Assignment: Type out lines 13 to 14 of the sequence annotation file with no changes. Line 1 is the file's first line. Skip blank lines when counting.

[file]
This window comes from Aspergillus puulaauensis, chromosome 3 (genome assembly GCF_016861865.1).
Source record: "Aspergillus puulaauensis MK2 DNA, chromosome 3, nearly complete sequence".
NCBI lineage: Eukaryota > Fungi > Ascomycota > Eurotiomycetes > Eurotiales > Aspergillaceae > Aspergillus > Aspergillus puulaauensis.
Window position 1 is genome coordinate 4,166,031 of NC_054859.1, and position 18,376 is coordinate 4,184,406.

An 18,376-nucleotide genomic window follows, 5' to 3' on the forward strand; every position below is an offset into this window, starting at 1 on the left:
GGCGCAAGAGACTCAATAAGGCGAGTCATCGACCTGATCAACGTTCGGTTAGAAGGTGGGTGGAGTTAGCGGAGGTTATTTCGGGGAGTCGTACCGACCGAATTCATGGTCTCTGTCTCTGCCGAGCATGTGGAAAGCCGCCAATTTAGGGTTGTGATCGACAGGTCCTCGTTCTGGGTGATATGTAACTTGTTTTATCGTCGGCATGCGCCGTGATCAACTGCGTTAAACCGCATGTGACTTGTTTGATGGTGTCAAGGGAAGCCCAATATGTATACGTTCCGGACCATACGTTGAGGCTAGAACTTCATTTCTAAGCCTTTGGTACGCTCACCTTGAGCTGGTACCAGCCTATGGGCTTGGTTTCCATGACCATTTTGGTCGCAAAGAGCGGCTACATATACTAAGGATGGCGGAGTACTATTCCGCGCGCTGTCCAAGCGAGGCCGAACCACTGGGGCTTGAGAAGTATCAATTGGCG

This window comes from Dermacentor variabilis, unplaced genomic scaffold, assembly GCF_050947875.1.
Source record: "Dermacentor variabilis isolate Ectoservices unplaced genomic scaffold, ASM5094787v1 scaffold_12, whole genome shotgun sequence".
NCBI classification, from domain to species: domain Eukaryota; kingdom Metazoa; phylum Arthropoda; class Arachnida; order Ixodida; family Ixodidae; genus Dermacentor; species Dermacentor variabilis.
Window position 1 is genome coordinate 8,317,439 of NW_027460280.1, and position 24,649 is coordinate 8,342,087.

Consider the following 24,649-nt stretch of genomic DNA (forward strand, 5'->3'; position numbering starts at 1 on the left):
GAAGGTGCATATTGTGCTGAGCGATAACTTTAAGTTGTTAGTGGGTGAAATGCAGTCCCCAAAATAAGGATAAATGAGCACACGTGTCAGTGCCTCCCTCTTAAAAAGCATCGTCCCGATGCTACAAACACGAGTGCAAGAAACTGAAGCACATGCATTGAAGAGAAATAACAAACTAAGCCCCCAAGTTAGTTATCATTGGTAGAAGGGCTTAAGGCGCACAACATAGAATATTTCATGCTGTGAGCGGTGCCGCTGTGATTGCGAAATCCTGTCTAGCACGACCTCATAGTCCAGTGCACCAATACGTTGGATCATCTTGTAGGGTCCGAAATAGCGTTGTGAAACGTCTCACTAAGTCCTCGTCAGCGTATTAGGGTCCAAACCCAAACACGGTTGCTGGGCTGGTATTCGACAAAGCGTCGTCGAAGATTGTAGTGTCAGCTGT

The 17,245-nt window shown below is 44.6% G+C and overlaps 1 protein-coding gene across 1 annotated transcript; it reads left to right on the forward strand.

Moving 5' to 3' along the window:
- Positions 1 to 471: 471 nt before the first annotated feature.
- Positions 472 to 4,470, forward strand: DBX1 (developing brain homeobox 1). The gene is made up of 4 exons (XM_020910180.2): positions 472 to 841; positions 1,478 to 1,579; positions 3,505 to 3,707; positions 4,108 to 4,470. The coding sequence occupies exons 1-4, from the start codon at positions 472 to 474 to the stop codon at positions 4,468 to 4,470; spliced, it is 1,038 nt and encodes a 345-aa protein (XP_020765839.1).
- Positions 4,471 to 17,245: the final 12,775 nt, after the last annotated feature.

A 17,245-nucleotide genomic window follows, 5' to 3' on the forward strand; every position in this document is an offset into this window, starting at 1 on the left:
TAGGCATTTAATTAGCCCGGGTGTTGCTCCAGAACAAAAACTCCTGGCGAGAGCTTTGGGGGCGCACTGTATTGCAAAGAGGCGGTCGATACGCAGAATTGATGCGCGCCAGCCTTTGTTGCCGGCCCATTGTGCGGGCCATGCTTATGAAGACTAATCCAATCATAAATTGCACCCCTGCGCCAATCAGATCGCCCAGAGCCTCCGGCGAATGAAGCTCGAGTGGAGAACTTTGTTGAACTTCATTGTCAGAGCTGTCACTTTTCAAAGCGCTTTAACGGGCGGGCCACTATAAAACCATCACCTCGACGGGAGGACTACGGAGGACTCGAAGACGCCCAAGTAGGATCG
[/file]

The 17,245-nt window shown below is 44.6% G+C and overlaps 1 protein-coding gene across 1 annotated transcript; it reads left to right on the forward strand.

Moving 5' to 3' along the window: